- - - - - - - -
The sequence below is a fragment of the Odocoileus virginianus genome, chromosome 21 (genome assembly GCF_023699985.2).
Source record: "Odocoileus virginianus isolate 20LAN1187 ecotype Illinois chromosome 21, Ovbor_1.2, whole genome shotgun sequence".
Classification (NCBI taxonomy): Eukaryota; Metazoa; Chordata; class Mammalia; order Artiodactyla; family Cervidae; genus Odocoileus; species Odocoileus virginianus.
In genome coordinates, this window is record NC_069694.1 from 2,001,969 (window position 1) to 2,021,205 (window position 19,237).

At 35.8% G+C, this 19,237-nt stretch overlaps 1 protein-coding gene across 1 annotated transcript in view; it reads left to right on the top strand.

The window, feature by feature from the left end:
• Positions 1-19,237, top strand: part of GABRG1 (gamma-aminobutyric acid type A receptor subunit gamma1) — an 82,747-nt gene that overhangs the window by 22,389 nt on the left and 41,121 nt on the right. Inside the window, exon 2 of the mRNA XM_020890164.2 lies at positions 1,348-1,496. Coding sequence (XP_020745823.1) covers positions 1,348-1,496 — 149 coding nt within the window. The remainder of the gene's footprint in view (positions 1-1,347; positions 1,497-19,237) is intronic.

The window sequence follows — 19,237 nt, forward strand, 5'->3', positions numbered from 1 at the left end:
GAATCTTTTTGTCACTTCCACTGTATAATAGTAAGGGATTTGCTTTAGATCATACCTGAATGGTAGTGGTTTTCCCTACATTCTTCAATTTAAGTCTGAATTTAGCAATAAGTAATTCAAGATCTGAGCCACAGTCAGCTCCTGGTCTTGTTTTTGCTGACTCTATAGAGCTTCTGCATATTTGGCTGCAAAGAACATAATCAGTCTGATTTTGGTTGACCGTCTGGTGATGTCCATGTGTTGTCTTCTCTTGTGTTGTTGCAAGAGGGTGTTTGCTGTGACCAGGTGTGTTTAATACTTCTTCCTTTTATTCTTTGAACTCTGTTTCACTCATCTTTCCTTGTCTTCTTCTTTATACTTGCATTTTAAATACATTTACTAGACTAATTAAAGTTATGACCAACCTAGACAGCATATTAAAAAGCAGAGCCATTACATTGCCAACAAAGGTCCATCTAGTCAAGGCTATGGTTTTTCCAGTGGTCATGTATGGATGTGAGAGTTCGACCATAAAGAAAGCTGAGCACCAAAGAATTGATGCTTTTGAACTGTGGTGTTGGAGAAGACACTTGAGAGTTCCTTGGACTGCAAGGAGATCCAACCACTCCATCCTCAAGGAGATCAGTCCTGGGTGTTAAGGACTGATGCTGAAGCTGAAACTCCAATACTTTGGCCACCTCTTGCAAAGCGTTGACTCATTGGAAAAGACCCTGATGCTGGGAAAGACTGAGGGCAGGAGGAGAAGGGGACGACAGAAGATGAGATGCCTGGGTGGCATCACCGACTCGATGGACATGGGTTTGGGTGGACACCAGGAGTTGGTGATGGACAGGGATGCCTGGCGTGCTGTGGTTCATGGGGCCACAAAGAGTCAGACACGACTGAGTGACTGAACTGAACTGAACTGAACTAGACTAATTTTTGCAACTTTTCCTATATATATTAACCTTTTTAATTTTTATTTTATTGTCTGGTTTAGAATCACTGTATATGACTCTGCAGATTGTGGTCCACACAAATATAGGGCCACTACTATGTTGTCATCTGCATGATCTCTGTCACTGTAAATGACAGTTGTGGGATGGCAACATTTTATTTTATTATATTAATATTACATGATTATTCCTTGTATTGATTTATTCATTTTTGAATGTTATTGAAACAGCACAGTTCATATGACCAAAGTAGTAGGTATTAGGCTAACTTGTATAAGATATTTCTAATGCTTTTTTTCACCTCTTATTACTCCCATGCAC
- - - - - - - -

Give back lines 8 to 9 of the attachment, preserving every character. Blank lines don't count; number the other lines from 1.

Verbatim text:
The window sequence follows — 19,237 nt, forward strand, 5'->3', positions numbered from 1 at the left end:
GAATCTTTTTGTCACTTCCACTGTATAATAGTAAGGGATTTGCTTTAGATCATACCTGAATGGTAGTGGTTTTCCCTACATTCTTCAATTTAAGTCTGAATTTAGCAATAAGTAATTCAAGATCTGAGCCACAGTCAGCTCCTGGTCTTGTTTTTGCTGACTCTATAGAGCTTCTGCATATTTGGCTGCAAAGAACATAATCAGTCTGATTTTGGTTGACCGTCTGGTGATGTCCATGTGTTGTCTTCTCTTGTGTTGTTGCAAGAGGGTGTTTGCTGTGACCAGGTGTGTTTAATACTTCTTCCTTTTATTCTTTGAACTCTGTTTCACTCATCTTTCCTTGTCTTCTTCTTTATACTTGCATTTTAAATACATTTACTAGACTAATTAAAGTTATGACCAACCTAGACAGCATATTAAAAAGCAGAGCCATTACATTGCCAACAAAGGTCCATCTAGTCAAGGCTATGGTTTTTCCAGTGGTCATGTATGGATGTGAGAGTTCGACCATAAAGAAAGCTGAGCACCAAAGAATTGATGCTTTTGAACTGTGGTGTTGGAGAAGACACTTGAGAGTTCCTTGGACTGCAAGGAGATCCAACCACTCCATCCTCAAGGAGATCAGTCCTGGGTGTTAAGGACTGATGCTGAAGCTGAAACTCCAATACTTTGGCCACCTCTTGCAAAGCGTTGACTCATTGGAAAAGACCCTGATGCTGGGAAAGACTGAGGGCAGGAGGAGAAGGGGACGACAGAAGATGAGATGCCTGGGTGGCATCACCGACTCGATGGACATGGGTTTGGGTGGACACCAGGAGTTGGTGATGGACAGGGATGCCTGGCGTGCTGTGGTTCATGGGGCCACAAAGAGTCAGACACGACTGAGTGACTGAACTGAACTGAACTGAACTAGACTAATTTTTGCAACTTTTCCTATATATATTAACCTTTTTAATTTTTATTTTATTGTCTGGTTTAGAATCACTGTATATGACTCTGCAGATTGTGGTCCACACAAATATAGGGCCACTACTATGTTGTCATCTGCATGATCTCTGTCACTGTAAATGACAGTTGTGGGATGGCAACATTTTATTTTATTATATTAATATTACATGATTATTCCTTGTATTGATTTATTCATTTTTGAATGTTATTGAAACAGCACAGTTCATATGACCAAAGTAGTAGGTATTAGGCTAACTTGTATAAGATATTTCTAATGCTTTTTTTCACCTCTTATTACTCCCATGCAC